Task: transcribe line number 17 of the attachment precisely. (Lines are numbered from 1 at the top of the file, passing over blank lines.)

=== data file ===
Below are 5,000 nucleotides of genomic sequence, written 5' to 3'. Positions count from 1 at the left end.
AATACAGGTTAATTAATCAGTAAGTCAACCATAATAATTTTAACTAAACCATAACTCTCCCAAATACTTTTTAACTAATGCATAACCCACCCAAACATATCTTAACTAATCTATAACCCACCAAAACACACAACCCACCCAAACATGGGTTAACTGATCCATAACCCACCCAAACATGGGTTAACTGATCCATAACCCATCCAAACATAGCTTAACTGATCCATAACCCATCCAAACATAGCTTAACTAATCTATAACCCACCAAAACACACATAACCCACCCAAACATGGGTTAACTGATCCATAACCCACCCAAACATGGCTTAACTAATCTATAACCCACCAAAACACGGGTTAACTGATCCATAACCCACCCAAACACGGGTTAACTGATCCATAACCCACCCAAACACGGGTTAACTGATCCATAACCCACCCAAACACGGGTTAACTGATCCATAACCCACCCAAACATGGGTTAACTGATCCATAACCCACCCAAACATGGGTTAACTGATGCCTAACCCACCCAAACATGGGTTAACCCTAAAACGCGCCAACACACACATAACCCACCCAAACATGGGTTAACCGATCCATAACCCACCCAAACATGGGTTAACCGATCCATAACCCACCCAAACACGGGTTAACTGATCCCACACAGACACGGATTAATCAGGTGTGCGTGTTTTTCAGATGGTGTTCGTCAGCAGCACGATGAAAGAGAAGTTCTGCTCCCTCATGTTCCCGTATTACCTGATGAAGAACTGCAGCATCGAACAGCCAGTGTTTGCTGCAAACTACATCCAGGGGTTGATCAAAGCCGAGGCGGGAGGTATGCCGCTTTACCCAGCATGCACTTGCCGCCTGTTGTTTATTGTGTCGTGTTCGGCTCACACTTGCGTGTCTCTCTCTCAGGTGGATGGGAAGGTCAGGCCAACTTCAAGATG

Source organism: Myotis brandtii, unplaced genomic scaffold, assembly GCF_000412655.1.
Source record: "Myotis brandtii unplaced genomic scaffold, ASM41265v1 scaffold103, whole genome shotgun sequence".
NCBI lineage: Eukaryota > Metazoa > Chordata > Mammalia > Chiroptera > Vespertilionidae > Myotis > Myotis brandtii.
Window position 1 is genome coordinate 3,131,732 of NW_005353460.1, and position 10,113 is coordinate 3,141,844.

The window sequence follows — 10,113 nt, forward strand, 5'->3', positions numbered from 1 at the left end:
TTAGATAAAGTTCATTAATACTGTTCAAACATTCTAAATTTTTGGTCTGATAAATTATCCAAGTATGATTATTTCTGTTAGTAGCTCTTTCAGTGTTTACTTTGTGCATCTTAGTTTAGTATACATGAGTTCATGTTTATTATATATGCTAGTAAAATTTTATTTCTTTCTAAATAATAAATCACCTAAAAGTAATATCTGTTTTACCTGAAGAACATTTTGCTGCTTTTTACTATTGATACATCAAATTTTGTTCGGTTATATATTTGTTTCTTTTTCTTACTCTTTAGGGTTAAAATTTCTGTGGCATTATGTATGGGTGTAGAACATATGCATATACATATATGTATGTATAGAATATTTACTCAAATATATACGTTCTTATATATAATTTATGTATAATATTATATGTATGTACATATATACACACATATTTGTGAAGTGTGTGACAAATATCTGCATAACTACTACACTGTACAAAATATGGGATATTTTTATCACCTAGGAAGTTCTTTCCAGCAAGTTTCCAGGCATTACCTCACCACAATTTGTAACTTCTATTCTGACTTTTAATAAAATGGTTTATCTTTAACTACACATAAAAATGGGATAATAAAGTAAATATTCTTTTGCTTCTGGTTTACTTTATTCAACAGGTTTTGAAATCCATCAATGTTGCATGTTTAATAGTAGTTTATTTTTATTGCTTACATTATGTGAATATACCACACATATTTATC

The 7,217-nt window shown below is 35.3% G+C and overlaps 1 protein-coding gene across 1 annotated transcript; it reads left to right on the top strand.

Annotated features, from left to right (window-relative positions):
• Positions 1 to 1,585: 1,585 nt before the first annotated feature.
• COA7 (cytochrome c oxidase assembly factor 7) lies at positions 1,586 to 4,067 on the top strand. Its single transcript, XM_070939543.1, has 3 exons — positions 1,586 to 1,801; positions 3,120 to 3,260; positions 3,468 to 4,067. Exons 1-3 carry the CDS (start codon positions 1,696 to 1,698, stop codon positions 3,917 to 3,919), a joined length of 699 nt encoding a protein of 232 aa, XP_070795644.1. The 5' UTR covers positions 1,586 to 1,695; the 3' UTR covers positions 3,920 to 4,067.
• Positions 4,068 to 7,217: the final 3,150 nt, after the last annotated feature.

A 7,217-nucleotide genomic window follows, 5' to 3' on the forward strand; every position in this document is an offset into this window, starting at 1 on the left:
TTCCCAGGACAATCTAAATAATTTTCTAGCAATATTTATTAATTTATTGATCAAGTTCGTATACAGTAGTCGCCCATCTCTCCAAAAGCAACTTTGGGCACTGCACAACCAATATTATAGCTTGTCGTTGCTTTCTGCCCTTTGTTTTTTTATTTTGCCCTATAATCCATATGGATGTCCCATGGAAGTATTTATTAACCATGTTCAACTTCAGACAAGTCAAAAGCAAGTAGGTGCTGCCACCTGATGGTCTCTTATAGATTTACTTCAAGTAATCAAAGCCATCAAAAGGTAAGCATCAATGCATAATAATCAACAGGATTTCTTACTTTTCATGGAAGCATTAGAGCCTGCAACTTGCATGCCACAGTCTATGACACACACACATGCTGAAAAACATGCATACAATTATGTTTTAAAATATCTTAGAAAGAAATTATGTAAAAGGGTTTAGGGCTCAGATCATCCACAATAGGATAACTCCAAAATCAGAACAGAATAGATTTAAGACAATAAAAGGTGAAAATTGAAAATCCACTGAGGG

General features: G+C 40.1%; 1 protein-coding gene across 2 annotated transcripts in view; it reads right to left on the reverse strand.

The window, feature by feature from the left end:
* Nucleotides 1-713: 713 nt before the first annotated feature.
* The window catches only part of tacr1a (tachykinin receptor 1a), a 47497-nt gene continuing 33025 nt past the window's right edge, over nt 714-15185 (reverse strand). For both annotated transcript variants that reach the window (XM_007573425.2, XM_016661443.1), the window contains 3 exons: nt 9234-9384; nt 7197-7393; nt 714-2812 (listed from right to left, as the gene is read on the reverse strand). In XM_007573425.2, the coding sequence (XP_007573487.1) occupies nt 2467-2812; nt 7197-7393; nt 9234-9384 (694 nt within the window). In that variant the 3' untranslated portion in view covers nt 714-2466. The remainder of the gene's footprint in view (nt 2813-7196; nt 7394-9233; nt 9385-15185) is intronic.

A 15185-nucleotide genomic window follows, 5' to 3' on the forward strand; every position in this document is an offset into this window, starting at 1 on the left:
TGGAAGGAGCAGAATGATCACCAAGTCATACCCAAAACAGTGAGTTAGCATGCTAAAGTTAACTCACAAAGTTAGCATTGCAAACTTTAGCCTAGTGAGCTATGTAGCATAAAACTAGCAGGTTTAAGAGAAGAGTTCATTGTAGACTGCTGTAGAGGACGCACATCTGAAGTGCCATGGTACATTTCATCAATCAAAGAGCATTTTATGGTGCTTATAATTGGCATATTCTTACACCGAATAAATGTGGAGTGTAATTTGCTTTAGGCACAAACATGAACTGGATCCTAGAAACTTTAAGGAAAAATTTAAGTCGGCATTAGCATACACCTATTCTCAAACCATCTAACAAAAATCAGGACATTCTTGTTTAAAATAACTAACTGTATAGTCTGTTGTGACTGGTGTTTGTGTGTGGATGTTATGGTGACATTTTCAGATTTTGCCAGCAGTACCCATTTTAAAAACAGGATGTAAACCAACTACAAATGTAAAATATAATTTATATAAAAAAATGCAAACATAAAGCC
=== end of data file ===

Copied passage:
The window, feature by feature from the left end: